San Francisco Bay Area resident Patrick Totty writes about his experiences living with type 2 diabetesSee all posts »
Not Yet on Needles or Pens
I went to my insulin management class this morning. It lasted 90 minutes and was an eye opener. The instructor, a certified diabetes educator, surprised me when she said that my recent experiment to try lowering my blood sugar averages with stepped-up exercise and a low-carb diet was producing good results.
Her verdict: “Keep working on lowering your figures and hold off taking insulin until you see if you can maintain control without it.”
I wasn’t expecting that kind of response. I thought that once I showed up for the class, I would be automatically enrolled in the Legion of Type 2s Who Must Take Insulin Forever and Ever.
Not so. She explained that insulin is something you take as long as you need to gain control over your blood sugars. If you’re able to stabilize them without insulin, great. You go off it until whenever you need it again.
Even better, there’s no one-size-fits-all approach. Everybody has a different sensitivity to and need for the drug. Some people can take tiny daily doses and control their sugars, while others may need much larger doses. But given how easy the syringes she showed us work, I don’t see how larger doses would involve more than taking a few extra seconds to complete the process.
There were two of us in the class, and we both practiced injecting ourselves with small doses of saline solution. If I were a pagan, I’d be bowing right now to the gods who make modern syringe needles. Shooting myself was absolutely painless. There was not even a pinch or slight burn plunging the needle in. Compared to pricking my fingers to take a blood sugar reading, this was a cakewalk.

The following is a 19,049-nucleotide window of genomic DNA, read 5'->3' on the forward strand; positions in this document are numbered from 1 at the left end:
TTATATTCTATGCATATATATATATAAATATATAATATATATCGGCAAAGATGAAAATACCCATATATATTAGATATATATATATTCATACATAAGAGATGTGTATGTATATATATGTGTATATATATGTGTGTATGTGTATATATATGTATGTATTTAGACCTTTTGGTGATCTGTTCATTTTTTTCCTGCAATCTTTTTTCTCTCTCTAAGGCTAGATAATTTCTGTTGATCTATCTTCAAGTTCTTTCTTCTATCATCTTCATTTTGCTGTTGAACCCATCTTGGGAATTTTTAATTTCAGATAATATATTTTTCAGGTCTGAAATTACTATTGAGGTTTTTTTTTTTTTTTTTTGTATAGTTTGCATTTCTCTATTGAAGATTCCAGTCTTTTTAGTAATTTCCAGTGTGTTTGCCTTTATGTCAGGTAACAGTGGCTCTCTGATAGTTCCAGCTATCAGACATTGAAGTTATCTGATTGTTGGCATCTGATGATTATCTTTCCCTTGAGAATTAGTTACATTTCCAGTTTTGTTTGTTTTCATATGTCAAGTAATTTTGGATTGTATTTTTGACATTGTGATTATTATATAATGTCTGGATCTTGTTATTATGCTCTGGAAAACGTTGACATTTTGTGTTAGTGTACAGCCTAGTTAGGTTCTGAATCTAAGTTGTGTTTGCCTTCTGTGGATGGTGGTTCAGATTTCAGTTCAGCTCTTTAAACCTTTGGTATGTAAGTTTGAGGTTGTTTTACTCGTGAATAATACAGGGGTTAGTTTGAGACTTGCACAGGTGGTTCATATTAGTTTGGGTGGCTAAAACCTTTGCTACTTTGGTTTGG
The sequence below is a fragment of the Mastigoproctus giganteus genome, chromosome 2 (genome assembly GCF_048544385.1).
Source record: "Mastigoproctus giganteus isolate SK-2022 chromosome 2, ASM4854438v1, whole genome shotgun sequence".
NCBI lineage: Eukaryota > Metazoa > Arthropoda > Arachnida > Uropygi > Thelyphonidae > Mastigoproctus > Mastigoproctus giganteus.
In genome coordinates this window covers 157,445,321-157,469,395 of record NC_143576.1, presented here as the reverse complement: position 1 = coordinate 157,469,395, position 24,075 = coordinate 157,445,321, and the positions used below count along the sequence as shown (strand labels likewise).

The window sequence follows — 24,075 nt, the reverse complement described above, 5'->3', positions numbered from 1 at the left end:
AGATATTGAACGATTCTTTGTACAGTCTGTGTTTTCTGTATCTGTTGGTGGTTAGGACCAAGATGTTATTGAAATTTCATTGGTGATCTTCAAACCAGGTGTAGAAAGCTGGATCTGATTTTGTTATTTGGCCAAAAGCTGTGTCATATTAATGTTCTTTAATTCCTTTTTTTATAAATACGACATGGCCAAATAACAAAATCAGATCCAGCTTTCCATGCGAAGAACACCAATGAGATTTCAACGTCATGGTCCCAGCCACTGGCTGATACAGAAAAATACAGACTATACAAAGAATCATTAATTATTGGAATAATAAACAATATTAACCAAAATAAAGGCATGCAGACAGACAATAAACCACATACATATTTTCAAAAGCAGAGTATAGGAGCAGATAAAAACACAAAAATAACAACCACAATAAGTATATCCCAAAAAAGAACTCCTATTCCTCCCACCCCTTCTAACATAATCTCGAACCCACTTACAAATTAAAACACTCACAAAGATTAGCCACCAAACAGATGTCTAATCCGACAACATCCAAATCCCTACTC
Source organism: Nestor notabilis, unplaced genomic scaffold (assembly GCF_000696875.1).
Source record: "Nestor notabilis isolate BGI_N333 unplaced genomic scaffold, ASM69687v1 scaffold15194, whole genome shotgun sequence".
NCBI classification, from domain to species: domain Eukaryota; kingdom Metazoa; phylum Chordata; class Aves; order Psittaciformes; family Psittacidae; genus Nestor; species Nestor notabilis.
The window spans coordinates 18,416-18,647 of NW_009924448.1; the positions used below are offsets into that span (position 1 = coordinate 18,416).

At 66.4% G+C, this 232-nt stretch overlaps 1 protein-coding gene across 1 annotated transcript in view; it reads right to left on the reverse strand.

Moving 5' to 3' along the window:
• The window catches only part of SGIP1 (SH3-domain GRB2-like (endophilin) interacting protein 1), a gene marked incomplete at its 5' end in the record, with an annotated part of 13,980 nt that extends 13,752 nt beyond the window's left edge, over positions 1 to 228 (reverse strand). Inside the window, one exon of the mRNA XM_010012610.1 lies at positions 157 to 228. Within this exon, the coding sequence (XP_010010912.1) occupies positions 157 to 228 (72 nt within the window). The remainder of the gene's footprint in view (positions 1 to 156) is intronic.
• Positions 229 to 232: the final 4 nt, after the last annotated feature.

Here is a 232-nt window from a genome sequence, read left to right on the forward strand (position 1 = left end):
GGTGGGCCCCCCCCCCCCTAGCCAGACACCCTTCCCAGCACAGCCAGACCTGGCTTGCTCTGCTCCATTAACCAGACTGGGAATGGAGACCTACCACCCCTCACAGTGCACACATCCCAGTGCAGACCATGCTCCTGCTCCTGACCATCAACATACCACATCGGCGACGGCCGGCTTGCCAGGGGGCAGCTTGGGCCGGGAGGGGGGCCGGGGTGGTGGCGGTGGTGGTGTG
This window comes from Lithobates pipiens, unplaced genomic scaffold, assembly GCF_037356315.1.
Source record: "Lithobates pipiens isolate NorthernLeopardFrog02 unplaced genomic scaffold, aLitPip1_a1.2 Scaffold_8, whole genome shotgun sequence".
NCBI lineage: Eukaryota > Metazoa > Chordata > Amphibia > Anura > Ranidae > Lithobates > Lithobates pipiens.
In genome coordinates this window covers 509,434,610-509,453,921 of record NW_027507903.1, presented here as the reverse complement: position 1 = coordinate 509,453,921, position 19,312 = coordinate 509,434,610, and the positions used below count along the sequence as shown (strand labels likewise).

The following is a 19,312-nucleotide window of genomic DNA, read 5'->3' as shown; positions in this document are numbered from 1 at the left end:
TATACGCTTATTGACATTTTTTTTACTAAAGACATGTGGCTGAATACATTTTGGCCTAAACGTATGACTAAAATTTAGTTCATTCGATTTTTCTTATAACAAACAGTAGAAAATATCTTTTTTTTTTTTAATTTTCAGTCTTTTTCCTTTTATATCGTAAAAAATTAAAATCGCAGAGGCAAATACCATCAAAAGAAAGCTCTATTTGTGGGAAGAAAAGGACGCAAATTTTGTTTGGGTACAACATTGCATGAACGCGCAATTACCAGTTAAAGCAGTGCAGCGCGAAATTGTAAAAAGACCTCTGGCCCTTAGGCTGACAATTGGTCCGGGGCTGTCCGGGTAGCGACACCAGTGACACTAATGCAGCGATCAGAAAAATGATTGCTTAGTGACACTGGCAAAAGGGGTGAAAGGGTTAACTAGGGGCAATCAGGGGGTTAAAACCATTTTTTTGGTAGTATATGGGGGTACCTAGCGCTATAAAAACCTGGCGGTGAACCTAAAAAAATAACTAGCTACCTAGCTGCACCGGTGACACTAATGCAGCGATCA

As we talked, we discussed how at some point the drugs we all start on—metformin, sulfonylureas like glipizide, DPP-4s, GLP-1s—lose their clout. They can work well for a long time, even years, but at some point our bodies become indifferent to them.
So the best eye opener of all was the realization that after “slogging through the medications” since 2003, my reluctance at finally having to seriously consider insulin was misguided. Because here, at last, is the one drug that works powerfully well and that the body always respond to. The hardest thing I can foresee about it will be learning how to fine-tune its presence in my life.
It was also a pleasure to learn that at this point in my life with diabetes, insulin would be a once-a-day thing. Knowing that injecting it is neither painful nor time-consuming, there’s really little left for me to be wary about.
Though I now know how to fix and take an insulin dose, I’m still going to hold off on starting it as long as there’s a reasonable prospect of getting along without it. But if and when I do start injecting insulin, I’ll have shed the idea that taking it is some sort of failure, or that my life will undergo some terrible disruption.
Learn and live.